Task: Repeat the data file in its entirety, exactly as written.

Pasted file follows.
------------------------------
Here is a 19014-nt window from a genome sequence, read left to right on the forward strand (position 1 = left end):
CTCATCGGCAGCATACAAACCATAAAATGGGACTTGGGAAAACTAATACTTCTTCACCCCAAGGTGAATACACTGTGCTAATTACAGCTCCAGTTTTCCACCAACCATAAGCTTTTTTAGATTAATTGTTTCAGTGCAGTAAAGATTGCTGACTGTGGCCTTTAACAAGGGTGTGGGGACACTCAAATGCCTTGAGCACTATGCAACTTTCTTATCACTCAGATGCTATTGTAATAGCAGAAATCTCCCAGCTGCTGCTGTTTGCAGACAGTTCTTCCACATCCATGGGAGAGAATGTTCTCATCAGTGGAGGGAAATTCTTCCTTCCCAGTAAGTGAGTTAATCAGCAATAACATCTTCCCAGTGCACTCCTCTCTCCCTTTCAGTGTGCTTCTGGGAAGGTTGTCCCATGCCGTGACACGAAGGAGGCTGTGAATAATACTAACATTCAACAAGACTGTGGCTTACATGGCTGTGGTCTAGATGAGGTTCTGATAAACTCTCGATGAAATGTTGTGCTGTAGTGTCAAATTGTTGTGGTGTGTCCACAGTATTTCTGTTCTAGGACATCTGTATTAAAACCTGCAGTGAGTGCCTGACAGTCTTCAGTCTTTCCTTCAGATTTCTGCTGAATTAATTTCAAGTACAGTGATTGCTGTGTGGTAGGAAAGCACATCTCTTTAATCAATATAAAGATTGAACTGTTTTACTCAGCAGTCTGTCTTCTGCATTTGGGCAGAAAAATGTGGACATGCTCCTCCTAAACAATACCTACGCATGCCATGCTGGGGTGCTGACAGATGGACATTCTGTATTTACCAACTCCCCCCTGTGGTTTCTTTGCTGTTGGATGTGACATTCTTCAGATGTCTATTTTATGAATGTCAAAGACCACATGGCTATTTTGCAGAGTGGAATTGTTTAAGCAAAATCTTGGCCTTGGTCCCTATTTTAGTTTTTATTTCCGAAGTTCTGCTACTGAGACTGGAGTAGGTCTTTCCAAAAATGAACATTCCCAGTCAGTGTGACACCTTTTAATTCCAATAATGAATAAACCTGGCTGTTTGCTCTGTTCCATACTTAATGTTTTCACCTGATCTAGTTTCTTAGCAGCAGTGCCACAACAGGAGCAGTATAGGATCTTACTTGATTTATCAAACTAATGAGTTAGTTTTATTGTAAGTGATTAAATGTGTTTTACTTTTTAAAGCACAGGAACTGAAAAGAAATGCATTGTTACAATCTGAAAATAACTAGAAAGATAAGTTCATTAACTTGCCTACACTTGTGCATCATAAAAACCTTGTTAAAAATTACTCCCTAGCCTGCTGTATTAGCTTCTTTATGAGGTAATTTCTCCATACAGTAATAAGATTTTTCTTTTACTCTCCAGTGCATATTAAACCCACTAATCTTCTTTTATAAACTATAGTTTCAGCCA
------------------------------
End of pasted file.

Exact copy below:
Here is a 19014-nt window from a genome sequence, read left to right on the forward strand (position 1 = left end):
CTCATCGGCAGCATACAAACCATAAAATGGGACTTGGGAAAACTAATACTTCTTCACCCCAAGGTGAATACACTGTGCTAATTACAGCTCCAGTTTTCCACCAACCATAAGCTTTTTTAGATTAATTGTTTCAGTGCAGTAAAGATTGCTGACTGTGGCCTTTAACAAGGGTGTGGGGACACTCAAATGCCTTGAGCACTATGCAACTTTCTTATCACTCAGATGCTATTGTAATAGCAGAAATCTCCCAGCTGCTGCTGTTTGCAGACAGTTCTTCCACATCCATGGGAGAGAATGTTCTCATCAGTGGAGGGAAATTCTTCCTTCCCAGTAAGTGAGTTAATCAGCAATAACATCTTCCCAGTGCACTCCTCTCTCCCTTTCAGTGTGCTTCTGGGAAGGTTGTCCCATGCCGTGACACGAAGGAGGCTGTGAATAATACTAACATTCAACAAGACTGTGGCTTACATGGCTGTGGTCTAGATGAGGTTCTGATAAACTCTCGATGAAATGTTGTGCTGTAGTGTCAAATTGTTGTGGTGTGTCCACAGTATTTCTGTTCTAGGACATCTGTATTAAAACCTGCAGTGAGTGCCTGACAGTCTTCAGTCTTTCCTTCAGATTTCTGCTGAATTAATTTCAAGTACAGTGATTGCTGTGTGGTAGGAAAGCACATCTCTTTAATCAATATAAAGATTGAACTGTTTTACTCAGCAGTCTGTCTTCTGCATTTGGGCAGAAAAATGTGGACATGCTCCTCCTAAACAATACCTACGCATGCCATGCTGGGGTGCTGACAGATGGACATTCTGTATTTACCAACTCCCCCCTGTGGTTTCTTTGCTGTTGGATGTGACATTCTTCAGATGTCTATTTTATGAATGTCAAAGACCACATGGCTATTTTGCAGAGTGGAATTGTTTAAGCAAAATCTTGGCCTTGGTCCCTATTTTAGTTTTTATTTCCGAAGTTCTGCTACTGAGACTGGAGTAGGTCTTTCCAAAAATGAACATTCCCAGTCAGTGTGACACCTTTTAATTCCAATAATGAATAAACCTGGCTGTTTGCTCTGTTCCATACTTAATGTTTTCACCTGATCTAGTTTCTTAGCAGCAGTGCCACAACAGGAGCAGTATAGGATCTTACTTGATTTATCAAACTAATGAGTTAGTTTTATTGTAAGTGATTAAATGTGTTTTACTTTTTAAAGCACAGGAACTGAAAAGAAATGCATTGTTACAATCTGAAAATAACTAGAAAGATAAGTTCATTAACTTGCCTACACTTGTGCATCATAAAAACCTTGTTAAAAATTACTCCCTAGCCTGCTGTATTAGCTTCTTTATGAGGTAATTTCTCCATACAGTAATAAGATTTTTCTTTTACTCTCCAGTGCATATTAAACCCACTAATCTTCTTTTATAAACTATAGTTTCAGCCA